by MARINA LEIVA and TIM HELLYER
Around Elephant and Castle shopping centre, warm Latin American accents blend with the cloudy British weather. Adverts in Spanish adorn shop windows, helping those fresh to the area adapt to their new life. Homesickness fades away among the many Latin businesses.
The face of Elephant and Castle has been transformed beyond recognition. The neighbourhood continues to undergo rapid infrastructural development, which is having an impact on the area’s inhabitants – in particular, the vibrant Latin American community at the Elephant’s heart.
The shopping centre, a run-down behemoth at the area’s core, is to be torn down and replaced. When this happens, shop owners will have to ply their trade elsewhere. However, some members of the Latin community fear that these developments will result in them being priced out of the area altogether.
“There is a huge community of Latin American people in Elephant and in Kennington”, says Viviana Mendieta Jimenez, 37, from Ecuador. “The developers are constructing modern buildings in the Waterloo and Tower Bridge areas, so they can raise the rent and drive us out.”
Jiménez is one of the many shop owners already noticing the effects. Her shop, Los Colorados, sells a range of South American products, from cola to mote (boiled corn grains). The shop has been moved once and is set to move again.
“I’ve been deeply affected by all that is going on,” she said. “My shop used to be inside the shopping centre, but I was forced to find another spot outside because they raised the rent.”
“The developers want to remodel so landlords can raise the rent and get rid of us.
The price of property has risen in the area. According to Foxtons Estate Agents, the average house price in Elephant and Castle has seen a marked increase over the past few years, from £380,665 in 2013 to £517,003 in 2017 (an increase of over 35 per cent).
Jiménez said she believes this is the beginning of a push to gentrify Elephant and Castle and bring in more upscale retailers at the expense of the current businesses.
“I’m going to have to move again, when they start renovating the area. The developers’ aim is to remodel so landlords can raise the rent and get rid of us,” she said.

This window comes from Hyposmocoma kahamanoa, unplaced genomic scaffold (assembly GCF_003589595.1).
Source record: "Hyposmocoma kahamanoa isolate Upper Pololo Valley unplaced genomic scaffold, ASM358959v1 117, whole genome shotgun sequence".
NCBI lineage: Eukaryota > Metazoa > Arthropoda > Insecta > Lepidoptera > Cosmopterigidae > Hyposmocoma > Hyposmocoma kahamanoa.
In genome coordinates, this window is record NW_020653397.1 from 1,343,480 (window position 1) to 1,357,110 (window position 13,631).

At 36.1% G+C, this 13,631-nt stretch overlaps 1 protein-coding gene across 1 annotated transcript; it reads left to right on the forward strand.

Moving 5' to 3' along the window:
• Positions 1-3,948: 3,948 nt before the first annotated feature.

Patria Román, founding chairwoman of Latin Elephant – an organisation “dedicated to addressing the needs and rights of Latin Americans in London” – highlighted the role Latin American shopkeepers play in the area.
T“he traders have revitalised Elephant and Castle. It is important to support them during the process, and take into consideration their needs and aspirations, be it relocation, compensation, or coming back to the new development.”
“These shops are part of an entire social network.”
Román writes in a dossier published on the Latin Elephant website: “Latin Americans have transformed the previously derelict spaces on the railway arches and inhabited empty shops in the area, creating in the process a distinctive Latin business cluster in EC.
“These shops are part of an entire social network and support system for many Latin Americans living in London. Economically these shops are important because they provide employment and income for many families in London and contribute to diversify the retail offer in EC.”
A spokesman for Delancey, a real estate investment company overseeing the redevelopment, said they planned to support the area’s diversity by retaining local retailers.
“We are working closely with Southwark Council to develop a detailed relocation strategy and fund to ensure existing retailers and other local businesses can continue to trade in the local area when the shopping centre closes,” he said.
“Such initiatives include providing shopping centre tenants and other local businesses with as much notice and information about development plans and timescales as possible.”
Delancey also plans to appoint an independent business advisor to help the shopping centre’s current tenants plan for the future.
“A future here for the Latin community is going to be impossible.”
However, the renovation of the shopping centre – while part of the wider rejuvenation of the area – will have an impact on its traders.
John Parra, 46, from Colombia, is concerned about the future. While business is going well for his shop, Dr. Juice, and he is hopeful that he will be able to stay in the centre once it is renovated, he is concerned that other businesses will have no option but to leave for good.
“What we think is going to happen is that the rents are going to go up, so that small businesses are not going to be able to afford it,” he said.
“This is very sad, because the Latin community has been here for a very long time.”
“A future here for the Latin community is going to be impossible. People with more money will probably come. But this always happens when an area is improved.”
Featured photo by Tim Hellyer